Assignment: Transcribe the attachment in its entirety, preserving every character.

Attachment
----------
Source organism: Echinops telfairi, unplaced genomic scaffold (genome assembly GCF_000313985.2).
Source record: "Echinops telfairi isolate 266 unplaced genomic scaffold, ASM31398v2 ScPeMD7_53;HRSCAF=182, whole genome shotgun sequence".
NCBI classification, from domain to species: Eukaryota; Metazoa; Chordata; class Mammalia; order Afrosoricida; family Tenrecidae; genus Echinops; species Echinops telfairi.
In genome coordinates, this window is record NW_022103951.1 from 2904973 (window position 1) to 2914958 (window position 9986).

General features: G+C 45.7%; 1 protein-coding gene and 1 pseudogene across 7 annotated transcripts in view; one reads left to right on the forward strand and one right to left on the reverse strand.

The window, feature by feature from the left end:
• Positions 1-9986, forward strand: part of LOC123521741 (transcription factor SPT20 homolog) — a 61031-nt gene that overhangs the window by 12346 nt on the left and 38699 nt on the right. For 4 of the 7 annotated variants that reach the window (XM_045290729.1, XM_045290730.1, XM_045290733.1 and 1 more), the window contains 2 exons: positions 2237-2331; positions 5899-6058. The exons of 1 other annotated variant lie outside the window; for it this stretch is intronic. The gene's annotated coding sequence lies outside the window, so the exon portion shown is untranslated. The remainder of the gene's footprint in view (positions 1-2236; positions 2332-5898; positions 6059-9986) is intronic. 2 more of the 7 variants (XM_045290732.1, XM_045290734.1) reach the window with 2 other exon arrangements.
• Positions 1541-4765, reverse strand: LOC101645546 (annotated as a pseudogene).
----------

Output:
Source organism: Echinops telfairi, unplaced genomic scaffold (genome assembly GCF_000313985.2).
Source record: "Echinops telfairi isolate 266 unplaced genomic scaffold, ASM31398v2 ScPeMD7_53;HRSCAF=182, whole genome shotgun sequence".
NCBI classification, from domain to species: Eukaryota; Metazoa; Chordata; class Mammalia; order Afrosoricida; family Tenrecidae; genus Echinops; species Echinops telfairi.
In genome coordinates, this window is record NW_022103951.1 from 2904973 (window position 1) to 2914958 (window position 9986).

General features: G+C 45.7%; 1 protein-coding gene and 1 pseudogene across 7 annotated transcripts in view; one reads left to right on the forward strand and one right to left on the reverse strand.

The window, feature by feature from the left end:
• Positions 1-9986, forward strand: part of LOC123521741 (transcription factor SPT20 homolog) — a 61031-nt gene that overhangs the window by 12346 nt on the left and 38699 nt on the right. For 4 of the 7 annotated variants that reach the window (XM_045290729.1, XM_045290730.1, XM_045290733.1 and 1 more), the window contains 2 exons: positions 2237-2331; positions 5899-6058. The exons of 1 other annotated variant lie outside the window; for it this stretch is intronic. The gene's annotated coding sequence lies outside the window, so the exon portion shown is untranslated. The remainder of the gene's footprint in view (positions 1-2236; positions 2332-5898; positions 6059-9986) is intronic. 2 more of the 7 variants (XM_045290732.1, XM_045290734.1) reach the window with 2 other exon arrangements.
• Positions 1541-4765, reverse strand: LOC101645546 (annotated as a pseudogene).